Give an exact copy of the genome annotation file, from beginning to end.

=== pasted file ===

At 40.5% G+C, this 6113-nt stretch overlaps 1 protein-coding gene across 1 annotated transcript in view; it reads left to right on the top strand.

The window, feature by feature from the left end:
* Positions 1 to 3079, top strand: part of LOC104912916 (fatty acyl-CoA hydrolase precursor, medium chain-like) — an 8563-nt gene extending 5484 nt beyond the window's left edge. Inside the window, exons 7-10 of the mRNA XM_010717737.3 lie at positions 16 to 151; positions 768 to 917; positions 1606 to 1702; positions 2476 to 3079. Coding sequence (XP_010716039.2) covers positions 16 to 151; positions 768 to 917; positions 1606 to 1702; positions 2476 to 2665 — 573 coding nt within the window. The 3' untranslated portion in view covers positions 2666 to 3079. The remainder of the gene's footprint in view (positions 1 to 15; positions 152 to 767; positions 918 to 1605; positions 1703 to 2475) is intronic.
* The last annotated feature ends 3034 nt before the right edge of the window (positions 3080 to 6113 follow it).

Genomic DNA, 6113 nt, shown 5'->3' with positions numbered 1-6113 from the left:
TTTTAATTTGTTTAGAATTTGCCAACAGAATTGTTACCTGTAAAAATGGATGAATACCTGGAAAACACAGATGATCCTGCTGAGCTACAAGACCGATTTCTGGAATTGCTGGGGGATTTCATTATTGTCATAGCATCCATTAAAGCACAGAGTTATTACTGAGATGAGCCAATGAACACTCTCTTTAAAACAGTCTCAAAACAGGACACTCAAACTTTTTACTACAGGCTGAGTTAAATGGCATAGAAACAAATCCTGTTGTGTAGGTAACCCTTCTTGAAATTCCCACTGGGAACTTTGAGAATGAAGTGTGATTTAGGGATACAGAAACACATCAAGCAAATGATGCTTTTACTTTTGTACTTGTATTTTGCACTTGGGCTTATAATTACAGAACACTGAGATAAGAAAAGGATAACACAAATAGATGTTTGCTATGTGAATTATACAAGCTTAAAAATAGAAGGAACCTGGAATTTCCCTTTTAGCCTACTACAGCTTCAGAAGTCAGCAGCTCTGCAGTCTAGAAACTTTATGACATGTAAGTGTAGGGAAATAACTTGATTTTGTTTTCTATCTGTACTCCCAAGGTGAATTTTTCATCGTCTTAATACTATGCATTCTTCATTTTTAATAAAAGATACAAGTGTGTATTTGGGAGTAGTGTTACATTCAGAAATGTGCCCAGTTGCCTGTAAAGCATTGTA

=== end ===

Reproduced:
At 40.5% G+C, this 6113-nt stretch overlaps 1 protein-coding gene across 1 annotated transcript in view; it reads left to right on the top strand.

The window, feature by feature from the left end:
* Positions 1 to 3079, top strand: part of LOC104912916 (fatty acyl-CoA hydrolase precursor, medium chain-like) — an 8563-nt gene extending 5484 nt beyond the window's left edge. Inside the window, exons 7-10 of the mRNA XM_010717737.3 lie at positions 16 to 151; positions 768 to 917; positions 1606 to 1702; positions 2476 to 3079. Coding sequence (XP_010716039.2) covers positions 16 to 151; positions 768 to 917; positions 1606 to 1702; positions 2476 to 2665 — 573 coding nt within the window. The 3' untranslated portion in view covers positions 2666 to 3079. The remainder of the gene's footprint in view (positions 1 to 15; positions 152 to 767; positions 918 to 1605; positions 1703 to 2475) is intronic.
* The last annotated feature ends 3034 nt before the right edge of the window (positions 3080 to 6113 follow it).

Genomic DNA, 6113 nt, shown 5'->3' with positions numbered 1-6113 from the left:
TTTTAATTTGTTTAGAATTTGCCAACAGAATTGTTACCTGTAAAAATGGATGAATACCTGGAAAACACAGATGATCCTGCTGAGCTACAAGACCGATTTCTGGAATTGCTGGGGGATTTCATTATTGTCATAGCATCCATTAAAGCACAGAGTTATTACTGAGATGAGCCAATGAACACTCTCTTTAAAACAGTCTCAAAACAGGACACTCAAACTTTTTACTACAGGCTGAGTTAAATGGCATAGAAACAAATCCTGTTGTGTAGGTAACCCTTCTTGAAATTCCCACTGGGAACTTTGAGAATGAAGTGTGATTTAGGGATACAGAAACACATCAAGCAAATGATGCTTTTACTTTTGTACTTGTATTTTGCACTTGGGCTTATAATTACAGAACACTGAGATAAGAAAAGGATAACACAAATAGATGTTTGCTATGTGAATTATACAAGCTTAAAAATAGAAGGAACCTGGAATTTCCCTTTTAGCCTACTACAGCTTCAGAAGTCAGCAGCTCTGCAGTCTAGAAACTTTATGACATGTAAGTGTAGGGAAATAACTTGATTTTGTTTTCTATCTGTACTCCCAAGGTGAATTTTTCATCGTCTTAATACTATGCATTCTTCATTTTTAATAAAAGATACAAGTGTGTATTTGGGAGTAGTGTTACATTCAGAAATGTGCCCAGTTGCCTGTAAAGCATTGTA